The FBI should and could easily have finished its investigation of Hillary Clinton’s emails on Anthony Weiner’s laptop by no later than early Monday morning. And, consistent with its current policy, it should have disclosed the result of its review by no later than noon on Monday. Continue reading
In 1997, Judge D. Brooks Smith (W.D. PA) ordered the defendant in a class action to produce its counsel’s database of potentially responsive documents or suffer the consequences. One reason I sought that order was to cut through what would otherwise have been an untenably expensive process. Here are excerpts from the transcript, and the minute entry. Continue reading
In describing predictive coding systems, it’s important to distinguish document-based systems from corpus-based systems. Document-based systems make their predictions based on the similarity of each document to a single, previously-categorized document. Corpus-based systems are, in addition, able to use higher-order properties of groups of previously-categorized documents to make their predictions. Because of this advantage, corpus-based systems are less affected by errors in coding individual documents. Continue reading
On August 3, 2015, ediscovery SAAS provider Logikcull unveiled the first all-inclusive, flat rate pricing plans in the ediscovery industry. I interviewed Logikcull’s CEO, Andy Wilson, about his company and its business model. What follows is an abridged version of that interview, vetted by Andy for accuracy. Continue reading
Group document reviews usually aren’t particularly ennobling. And in recent years we’ve learned that they can sometimes produce results that are worse than what we’d get from a well-trained machine.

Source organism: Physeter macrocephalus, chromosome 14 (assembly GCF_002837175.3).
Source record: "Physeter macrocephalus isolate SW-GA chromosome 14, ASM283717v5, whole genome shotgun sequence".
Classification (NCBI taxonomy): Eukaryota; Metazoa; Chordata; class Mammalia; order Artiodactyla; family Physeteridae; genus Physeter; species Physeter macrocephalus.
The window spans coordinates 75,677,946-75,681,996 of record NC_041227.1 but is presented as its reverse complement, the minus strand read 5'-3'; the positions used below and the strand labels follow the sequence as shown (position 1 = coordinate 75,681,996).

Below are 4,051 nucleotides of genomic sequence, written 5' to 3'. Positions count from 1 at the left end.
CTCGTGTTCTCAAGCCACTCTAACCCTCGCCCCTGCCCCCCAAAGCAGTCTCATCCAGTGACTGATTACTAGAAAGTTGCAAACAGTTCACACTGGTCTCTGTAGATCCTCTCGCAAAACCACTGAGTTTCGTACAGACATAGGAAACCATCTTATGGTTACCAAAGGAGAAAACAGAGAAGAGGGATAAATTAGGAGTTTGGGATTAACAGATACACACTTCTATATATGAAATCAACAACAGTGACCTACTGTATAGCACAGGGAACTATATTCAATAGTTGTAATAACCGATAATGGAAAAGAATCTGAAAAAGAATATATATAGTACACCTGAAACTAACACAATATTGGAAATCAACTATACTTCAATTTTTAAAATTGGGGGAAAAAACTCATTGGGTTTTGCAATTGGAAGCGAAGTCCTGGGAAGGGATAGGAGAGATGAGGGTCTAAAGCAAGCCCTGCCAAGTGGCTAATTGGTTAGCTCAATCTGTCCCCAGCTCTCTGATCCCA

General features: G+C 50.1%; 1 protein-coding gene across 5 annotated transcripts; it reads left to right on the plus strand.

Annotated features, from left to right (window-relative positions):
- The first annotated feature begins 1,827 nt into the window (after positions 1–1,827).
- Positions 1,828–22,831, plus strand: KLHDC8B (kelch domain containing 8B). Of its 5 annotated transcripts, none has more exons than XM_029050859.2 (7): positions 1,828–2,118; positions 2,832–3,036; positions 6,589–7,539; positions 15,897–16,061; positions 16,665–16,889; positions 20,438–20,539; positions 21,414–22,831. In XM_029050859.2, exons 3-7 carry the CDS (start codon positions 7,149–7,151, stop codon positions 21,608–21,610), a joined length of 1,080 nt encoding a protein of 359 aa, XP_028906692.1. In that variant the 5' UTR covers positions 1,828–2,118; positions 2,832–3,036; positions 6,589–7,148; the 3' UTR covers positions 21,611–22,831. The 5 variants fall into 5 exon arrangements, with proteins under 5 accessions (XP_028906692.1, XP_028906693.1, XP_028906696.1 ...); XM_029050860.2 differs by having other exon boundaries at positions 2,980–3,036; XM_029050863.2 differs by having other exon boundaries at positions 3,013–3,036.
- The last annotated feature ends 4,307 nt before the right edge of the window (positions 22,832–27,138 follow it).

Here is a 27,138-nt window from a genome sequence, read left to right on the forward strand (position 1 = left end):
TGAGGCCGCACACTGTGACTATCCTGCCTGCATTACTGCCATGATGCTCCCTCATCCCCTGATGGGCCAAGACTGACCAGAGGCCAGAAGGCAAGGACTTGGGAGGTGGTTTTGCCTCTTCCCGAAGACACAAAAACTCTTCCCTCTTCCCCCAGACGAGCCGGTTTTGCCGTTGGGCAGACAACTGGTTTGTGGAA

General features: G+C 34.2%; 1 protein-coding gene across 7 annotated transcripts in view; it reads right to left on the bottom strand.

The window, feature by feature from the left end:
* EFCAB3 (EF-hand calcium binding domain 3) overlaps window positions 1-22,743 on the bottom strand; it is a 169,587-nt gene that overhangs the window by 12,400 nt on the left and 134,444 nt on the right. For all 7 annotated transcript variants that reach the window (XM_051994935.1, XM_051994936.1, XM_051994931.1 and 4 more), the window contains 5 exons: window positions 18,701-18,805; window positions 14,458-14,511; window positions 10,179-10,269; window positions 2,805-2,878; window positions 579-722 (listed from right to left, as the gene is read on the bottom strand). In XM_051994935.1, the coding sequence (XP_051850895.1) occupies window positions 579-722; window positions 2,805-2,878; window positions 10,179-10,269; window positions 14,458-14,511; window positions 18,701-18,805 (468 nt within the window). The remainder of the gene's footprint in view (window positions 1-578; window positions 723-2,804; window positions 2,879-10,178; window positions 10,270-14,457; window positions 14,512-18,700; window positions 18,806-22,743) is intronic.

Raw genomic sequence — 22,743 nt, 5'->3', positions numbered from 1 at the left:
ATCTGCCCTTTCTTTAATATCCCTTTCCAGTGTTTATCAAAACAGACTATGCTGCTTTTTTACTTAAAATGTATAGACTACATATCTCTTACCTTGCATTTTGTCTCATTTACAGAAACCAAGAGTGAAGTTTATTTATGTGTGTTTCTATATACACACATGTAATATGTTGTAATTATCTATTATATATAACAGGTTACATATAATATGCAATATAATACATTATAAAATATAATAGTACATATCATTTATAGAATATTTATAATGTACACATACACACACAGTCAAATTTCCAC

That can change. We can use social technology to make group document reviews better, faster, and less costly, while making the reviewers’ work more professionally rewarding to them and more valuable to their employers. Continue reading
In his latest blog post, ediscovery expert Craig Ball seeks input on a curriculum that would provide litigators with basic ediscovery competence.
In my comments to Craig’s post, I explain my view that most litigators don’t have the interest in information technology that, in my experience, is necessary (in addition to education) to allow them to attain basic ediscovery competence. In my view, litigators who aren’t interested in information technology should retain knowledgeable co-counsel who are. See Comment to Rule 1.1 of the Model Rules of Professional Conduct.
In his most recent book, Harvard Law Professor Yochai Benkler surveys the sciences to summarize our current knowledge about what maximizes cooperation. Yochai Benkler, The Penguin and the Leviathan (1st ed. 2011). Continue reading
A new model of conflict resolution is gaining ground in our culture. It’s based on the idea of cooperatively restoring equilibrium instead of beating the other guy to death. Continue reading
This article is about how H5‘s rules-based approach to technology-assisted review provides a great framework for illustrating cooperation in ediscovery. But first, some context.
By this time next year, Rule 1 of the Federal Rules of Civil Procedure will have been amended to codify the principles of proportionality and cooperation between opposing counsel. Continue reading